Fermentation byproduct suppresses seizures in nerve agent poisoning

A compound found in trace amounts in alcoholic beverages is more effective at combating seizures in rats exposed to an organophosphate nerve agent than the current recommended treatment, according to new research published Read more

Post-anesthetic inertia in IH

A recent paper from neurologists Lynn Marie Trotti and Donald Bliwise, with anesthesiologist Paul Garcia, substantiates a phenomenon discussed anecdotally in the idiopathic hypersomnia (IH) community. Let’s call it “post-anesthetic inertia.” People with IH say that undergoing general anesthesia made their sleepiness or disrupted sleep-wake cycles worse, sometimes for days or weeks. This finding is intriguing because it points toward a trigger mechanism for IH. And it pushes anesthesiologists to take IH diagnoses into Read more

How much does idiopathic hypersomnia overlap with ME/CFS?

If hypersomnia and narcolepsy are represented by apples and oranges, how does ME/CFS fit Read more

Salim Hayek

When cardiac risk biomarkers will become really useful (and save money?)

The news is awash in studies of cholesterol-lowering statins and a much-anticipated (and expensive) class of drugs called PCSK9 inhibitors. Clinical trials show that now-generic (and cheap) statins reduce the risk of heart attack and stroke, although some patients report they can’t tolerate them. The data is still to come showing whether PCSK9 inhibitors have the same risk-lowering effect, as opposed to their effects on LDL cholesterol, which are robust.

When /if doctors have to start deciding who should take drugs that cost thousands of dollars a year and who shouldn’t, biomarkers may come in handy. How about a panel of markers like the one studied by Emory cardiologist Arshed Quyyumi, MD and colleagues?

At the recent American College of Cardiology meeting in Chicago, research fellow Salim Hayek, MD reported on a five-marker panel and how it could predict the risk of cardiovascular events (that is: death, heart attack, hospitalization for heart failure) in a group of patients who underwent cardiac catheterization at Emory hospitals.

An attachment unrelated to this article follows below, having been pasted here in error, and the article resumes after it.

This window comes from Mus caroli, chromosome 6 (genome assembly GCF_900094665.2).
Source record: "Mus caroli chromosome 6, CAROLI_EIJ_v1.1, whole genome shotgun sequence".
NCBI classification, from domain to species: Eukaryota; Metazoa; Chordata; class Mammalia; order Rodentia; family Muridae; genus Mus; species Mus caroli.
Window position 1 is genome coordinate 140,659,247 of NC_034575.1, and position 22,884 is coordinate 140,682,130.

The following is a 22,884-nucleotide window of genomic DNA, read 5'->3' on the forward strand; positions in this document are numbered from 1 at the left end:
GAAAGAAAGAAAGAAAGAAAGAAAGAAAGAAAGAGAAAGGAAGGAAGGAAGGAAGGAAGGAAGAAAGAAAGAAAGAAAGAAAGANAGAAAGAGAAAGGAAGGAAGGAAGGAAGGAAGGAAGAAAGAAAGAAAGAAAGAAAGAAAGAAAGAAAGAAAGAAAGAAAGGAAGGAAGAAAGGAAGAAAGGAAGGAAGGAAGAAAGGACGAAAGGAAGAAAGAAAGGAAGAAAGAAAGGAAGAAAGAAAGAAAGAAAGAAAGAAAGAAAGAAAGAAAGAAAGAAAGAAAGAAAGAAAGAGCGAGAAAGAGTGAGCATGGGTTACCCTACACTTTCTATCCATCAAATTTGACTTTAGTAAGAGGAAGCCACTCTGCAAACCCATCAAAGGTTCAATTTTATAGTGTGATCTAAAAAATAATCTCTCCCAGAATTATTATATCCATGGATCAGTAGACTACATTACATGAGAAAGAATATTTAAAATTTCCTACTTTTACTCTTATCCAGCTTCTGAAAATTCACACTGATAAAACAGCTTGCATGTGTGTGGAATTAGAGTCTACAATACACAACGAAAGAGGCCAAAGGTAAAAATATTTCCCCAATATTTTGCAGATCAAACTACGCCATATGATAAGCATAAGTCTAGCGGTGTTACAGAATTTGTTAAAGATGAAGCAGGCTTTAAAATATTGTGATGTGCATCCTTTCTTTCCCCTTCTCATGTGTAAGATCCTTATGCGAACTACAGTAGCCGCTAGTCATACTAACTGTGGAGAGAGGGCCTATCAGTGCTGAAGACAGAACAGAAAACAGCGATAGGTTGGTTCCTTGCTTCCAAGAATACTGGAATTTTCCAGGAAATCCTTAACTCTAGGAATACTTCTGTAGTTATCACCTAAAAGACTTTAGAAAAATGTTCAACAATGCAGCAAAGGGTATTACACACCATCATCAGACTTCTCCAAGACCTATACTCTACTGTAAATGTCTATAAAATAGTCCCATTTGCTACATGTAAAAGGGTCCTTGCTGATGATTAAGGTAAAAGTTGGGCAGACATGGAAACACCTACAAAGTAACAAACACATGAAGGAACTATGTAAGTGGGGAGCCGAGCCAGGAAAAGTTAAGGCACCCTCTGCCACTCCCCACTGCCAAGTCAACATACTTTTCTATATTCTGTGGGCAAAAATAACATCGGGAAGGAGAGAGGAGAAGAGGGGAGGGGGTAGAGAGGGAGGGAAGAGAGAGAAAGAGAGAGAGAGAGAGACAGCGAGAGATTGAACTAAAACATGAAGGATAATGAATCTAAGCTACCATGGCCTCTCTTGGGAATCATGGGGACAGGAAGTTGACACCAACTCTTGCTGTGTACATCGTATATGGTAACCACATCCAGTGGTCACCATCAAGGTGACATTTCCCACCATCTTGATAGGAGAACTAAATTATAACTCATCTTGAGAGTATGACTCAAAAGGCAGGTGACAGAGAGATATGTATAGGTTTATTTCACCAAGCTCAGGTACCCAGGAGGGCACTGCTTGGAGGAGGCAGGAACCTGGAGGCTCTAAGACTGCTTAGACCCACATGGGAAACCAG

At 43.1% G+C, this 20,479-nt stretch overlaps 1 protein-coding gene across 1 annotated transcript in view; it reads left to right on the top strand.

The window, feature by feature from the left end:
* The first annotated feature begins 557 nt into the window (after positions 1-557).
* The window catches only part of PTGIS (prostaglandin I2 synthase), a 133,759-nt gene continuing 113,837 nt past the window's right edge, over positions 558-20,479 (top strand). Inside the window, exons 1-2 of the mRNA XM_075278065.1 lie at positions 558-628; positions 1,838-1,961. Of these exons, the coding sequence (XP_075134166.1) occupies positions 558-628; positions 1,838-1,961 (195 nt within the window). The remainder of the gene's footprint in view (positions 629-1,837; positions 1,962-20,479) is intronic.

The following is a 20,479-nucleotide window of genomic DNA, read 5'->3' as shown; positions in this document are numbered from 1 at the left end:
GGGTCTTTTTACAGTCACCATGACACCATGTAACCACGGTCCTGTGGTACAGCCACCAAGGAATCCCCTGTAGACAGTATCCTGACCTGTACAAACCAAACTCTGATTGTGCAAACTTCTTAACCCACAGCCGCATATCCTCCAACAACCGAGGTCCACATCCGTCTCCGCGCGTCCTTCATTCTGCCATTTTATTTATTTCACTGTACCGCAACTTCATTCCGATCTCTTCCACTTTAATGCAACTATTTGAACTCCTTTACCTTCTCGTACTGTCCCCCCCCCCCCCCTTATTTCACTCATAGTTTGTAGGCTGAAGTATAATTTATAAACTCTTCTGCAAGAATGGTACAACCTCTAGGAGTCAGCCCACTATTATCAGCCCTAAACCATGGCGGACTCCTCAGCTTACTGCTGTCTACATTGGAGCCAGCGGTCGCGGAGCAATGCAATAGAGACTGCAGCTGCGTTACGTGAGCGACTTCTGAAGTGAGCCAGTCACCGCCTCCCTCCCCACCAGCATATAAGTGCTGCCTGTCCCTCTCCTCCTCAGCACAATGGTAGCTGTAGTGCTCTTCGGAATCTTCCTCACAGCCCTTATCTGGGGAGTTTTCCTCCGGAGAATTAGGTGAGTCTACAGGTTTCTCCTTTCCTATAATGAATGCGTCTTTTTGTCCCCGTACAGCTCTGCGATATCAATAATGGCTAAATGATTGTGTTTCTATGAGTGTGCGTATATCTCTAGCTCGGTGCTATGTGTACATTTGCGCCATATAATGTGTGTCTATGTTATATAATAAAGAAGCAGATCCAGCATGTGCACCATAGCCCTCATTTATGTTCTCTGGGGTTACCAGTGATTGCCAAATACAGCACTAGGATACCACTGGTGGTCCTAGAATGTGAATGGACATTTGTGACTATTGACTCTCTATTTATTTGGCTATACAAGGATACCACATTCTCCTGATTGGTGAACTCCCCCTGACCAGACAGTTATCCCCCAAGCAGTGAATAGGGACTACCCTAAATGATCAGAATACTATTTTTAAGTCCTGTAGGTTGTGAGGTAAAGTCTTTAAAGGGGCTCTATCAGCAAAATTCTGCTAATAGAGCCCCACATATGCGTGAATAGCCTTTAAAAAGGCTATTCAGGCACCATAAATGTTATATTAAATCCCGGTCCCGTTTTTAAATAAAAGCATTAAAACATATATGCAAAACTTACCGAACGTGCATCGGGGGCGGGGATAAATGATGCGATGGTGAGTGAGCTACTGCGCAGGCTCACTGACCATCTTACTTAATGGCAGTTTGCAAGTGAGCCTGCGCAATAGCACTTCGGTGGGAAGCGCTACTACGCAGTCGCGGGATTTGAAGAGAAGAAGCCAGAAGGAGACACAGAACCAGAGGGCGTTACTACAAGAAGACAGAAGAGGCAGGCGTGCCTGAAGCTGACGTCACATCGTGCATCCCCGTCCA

The five biomarkers are: C-reactive protein (CRP, measures inflammation), suPAR (soluble urokinase-type plasminogen activator receptor or suPAR, predicts kidney disease), fibrin degradation products (FDP: blood coagulation), heat-shock protein-70 (HSP70, cellular stress) and troponin (hs-TnI, cardiac muscle damage). Data on three of these were published in 2013.

The Emory team keeps adding more biomarkers, and the ability of the accumulated information to add to what doctors can figure out easily — the Framingham score and its successors — becomes stronger.

Posted on by Quinn Eastman in Heart Leave a comment

Education is a life preserver, after heart attack

For the last decade, cardiology researchers have been collecting detailed information on the patients who come through Emory’s catheterization labs. The density of data (close to 7000 people) can make it possible to achieve some insights about mortality in American society.

Cardiology research fellow Salim Hayek, MD, presented some provocative findings yesterday in a poster competition at the American College of Physicians meeting in Boston. He has been working with Arshed Quyyumi, MD and colleagues at Emory’s Clinical Cardiovascular Research Institute.

Their analysis shows “college education as a discrete indicator of socioeconomic status was an independent predictor of survival.”

A key thing to remember when looking at this data is that most of the people in the cath lab at a given moment are not actually having a heart attack — just 13 percent are. (Abstract/poster available upon request). However, there’s enough suspicion or history of heart disease for doctors to take a look inside; most of them have hypertension and coronary artery disease, and many have had a heart attack in the past. The group is mostly men, average age 63. Read more

Posted on by Quinn Eastman in Heart Leave a comment